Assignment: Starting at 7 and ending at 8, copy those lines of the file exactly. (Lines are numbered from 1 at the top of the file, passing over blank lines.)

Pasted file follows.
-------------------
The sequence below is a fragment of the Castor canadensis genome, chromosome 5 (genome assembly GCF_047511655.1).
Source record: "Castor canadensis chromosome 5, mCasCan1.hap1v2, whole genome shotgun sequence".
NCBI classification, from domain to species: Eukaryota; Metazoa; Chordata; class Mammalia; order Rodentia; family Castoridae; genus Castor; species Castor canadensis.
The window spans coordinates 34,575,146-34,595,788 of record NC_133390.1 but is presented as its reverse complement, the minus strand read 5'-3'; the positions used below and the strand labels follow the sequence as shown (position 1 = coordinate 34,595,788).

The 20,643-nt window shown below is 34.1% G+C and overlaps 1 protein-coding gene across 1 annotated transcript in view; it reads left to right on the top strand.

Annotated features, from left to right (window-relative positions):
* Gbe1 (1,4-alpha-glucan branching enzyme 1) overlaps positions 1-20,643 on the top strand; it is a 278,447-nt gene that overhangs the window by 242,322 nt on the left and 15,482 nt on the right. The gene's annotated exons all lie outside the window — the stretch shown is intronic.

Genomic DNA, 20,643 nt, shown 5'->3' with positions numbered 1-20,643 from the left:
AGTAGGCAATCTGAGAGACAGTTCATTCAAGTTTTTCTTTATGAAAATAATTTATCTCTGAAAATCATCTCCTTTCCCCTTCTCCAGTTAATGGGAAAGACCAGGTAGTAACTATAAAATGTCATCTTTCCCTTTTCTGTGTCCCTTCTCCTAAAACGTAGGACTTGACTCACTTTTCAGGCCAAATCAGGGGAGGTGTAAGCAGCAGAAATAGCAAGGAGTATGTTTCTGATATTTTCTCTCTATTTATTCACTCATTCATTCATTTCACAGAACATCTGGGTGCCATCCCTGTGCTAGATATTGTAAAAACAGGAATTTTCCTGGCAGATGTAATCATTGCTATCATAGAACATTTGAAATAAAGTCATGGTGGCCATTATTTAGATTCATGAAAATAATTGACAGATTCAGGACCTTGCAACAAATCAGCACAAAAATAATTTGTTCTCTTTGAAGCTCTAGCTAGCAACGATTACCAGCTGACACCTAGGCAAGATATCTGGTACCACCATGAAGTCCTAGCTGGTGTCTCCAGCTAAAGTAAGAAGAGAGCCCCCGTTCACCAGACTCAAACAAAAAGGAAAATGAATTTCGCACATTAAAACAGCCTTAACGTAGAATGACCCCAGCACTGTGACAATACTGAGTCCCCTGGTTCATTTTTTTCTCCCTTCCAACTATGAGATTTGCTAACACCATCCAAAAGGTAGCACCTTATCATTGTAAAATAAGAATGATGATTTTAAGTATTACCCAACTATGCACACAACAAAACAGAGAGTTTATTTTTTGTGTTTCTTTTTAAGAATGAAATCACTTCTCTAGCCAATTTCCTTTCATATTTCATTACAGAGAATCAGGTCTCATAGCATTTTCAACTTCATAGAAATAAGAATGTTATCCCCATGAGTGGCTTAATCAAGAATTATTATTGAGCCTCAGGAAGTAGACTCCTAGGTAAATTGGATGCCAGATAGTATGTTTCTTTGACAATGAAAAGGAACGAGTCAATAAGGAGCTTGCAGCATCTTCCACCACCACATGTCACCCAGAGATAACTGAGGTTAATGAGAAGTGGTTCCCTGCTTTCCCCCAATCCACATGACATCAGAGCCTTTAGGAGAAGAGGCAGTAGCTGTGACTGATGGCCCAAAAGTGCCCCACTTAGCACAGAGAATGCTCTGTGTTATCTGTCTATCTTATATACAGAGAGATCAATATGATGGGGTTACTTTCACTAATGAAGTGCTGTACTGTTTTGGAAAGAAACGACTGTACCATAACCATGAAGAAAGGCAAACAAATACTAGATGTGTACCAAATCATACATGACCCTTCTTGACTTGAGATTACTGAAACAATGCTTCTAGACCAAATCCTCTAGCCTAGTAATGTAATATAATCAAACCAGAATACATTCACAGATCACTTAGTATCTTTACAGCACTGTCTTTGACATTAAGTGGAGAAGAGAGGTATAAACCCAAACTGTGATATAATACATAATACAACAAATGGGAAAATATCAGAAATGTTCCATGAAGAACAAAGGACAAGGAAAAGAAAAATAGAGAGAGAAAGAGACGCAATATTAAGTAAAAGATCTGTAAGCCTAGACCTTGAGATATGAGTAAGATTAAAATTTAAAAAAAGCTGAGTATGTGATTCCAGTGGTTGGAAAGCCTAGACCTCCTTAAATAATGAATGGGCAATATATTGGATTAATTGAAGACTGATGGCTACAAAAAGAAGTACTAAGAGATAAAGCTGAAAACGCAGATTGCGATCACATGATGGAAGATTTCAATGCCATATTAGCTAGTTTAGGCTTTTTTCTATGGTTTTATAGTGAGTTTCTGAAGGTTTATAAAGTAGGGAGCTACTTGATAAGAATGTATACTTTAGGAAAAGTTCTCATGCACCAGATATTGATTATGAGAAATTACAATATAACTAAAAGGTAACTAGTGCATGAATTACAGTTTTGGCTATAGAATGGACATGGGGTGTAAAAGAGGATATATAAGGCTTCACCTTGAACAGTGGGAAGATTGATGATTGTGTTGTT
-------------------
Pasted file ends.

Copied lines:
* Gbe1 (1,4-alpha-glucan branching enzyme 1) overlaps positions 1-20,643 on the top strand; it is a 278,447-nt gene that overhangs the window by 242,322 nt on the left and 15,482 nt on the right. The gene's annotated exons all lie outside the window — the stretch shown is intronic.

Genomic DNA, 20,643 nt, shown 5'->3' with positions numbered 1-20,643 from the left: